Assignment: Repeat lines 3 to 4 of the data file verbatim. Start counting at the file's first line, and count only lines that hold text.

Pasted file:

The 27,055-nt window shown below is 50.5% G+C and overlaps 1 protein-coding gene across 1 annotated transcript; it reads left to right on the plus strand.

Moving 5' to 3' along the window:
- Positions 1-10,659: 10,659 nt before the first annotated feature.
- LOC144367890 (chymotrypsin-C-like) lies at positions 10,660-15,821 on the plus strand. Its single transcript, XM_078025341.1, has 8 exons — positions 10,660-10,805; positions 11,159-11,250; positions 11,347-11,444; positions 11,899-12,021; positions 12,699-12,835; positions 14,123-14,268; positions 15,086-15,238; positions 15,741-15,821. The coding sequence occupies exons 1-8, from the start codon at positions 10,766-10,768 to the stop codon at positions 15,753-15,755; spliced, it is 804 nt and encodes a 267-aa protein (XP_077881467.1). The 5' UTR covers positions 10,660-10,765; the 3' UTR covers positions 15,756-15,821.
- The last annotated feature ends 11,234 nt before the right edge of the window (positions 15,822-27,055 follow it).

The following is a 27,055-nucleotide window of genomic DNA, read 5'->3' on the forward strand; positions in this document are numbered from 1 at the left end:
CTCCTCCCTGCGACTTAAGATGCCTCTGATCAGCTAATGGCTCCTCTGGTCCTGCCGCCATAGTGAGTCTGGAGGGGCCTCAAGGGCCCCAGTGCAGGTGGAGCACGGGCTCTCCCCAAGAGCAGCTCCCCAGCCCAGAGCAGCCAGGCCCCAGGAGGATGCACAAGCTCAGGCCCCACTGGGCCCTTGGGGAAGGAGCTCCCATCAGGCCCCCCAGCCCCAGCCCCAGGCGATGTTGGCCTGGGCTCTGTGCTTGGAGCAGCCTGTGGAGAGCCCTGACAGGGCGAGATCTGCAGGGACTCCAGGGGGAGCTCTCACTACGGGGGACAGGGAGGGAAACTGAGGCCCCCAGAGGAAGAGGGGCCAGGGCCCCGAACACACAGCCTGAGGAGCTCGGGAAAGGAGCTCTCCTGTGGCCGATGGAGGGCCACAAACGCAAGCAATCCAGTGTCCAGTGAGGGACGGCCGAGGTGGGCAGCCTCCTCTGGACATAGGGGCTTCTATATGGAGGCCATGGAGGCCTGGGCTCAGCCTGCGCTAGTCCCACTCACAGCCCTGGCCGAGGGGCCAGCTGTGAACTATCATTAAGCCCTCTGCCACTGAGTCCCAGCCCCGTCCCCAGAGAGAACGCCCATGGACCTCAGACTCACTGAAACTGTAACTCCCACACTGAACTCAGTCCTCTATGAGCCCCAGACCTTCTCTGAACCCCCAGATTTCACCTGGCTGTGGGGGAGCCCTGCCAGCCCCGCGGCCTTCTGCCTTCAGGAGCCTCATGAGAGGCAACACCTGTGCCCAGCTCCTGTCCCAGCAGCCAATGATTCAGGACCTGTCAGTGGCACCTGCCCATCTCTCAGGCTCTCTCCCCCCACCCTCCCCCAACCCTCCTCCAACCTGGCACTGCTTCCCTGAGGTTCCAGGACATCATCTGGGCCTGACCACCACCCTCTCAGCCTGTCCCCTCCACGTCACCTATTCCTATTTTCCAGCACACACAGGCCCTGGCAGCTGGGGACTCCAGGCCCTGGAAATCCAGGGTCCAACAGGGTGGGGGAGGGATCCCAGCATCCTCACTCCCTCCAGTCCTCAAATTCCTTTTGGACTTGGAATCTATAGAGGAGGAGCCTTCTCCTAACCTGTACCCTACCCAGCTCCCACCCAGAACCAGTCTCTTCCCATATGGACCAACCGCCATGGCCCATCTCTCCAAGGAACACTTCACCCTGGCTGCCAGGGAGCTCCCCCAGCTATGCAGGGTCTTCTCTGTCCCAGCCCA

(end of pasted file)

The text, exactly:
- Positions 1-10,659: 10,659 nt before the first annotated feature.
- LOC144367890 (chymotrypsin-C-like) lies at positions 10,660-15,821 on the plus strand. Its single transcript, XM_078025341.1, has 8 exons — positions 10,660-10,805; positions 11,159-11,250; positions 11,347-11,444; positions 11,899-12,021; positions 12,699-12,835; positions 14,123-14,268; positions 15,086-15,238; positions 15,741-15,821. The coding sequence occupies exons 1-8, from the start codon at positions 10,766-10,768 to the stop codon at positions 15,753-15,755; spliced, it is 804 nt and encodes a 267-aa protein (XP_077881467.1). The 5' UTR covers positions 10,660-10,765; the 3' UTR covers positions 15,756-15,821.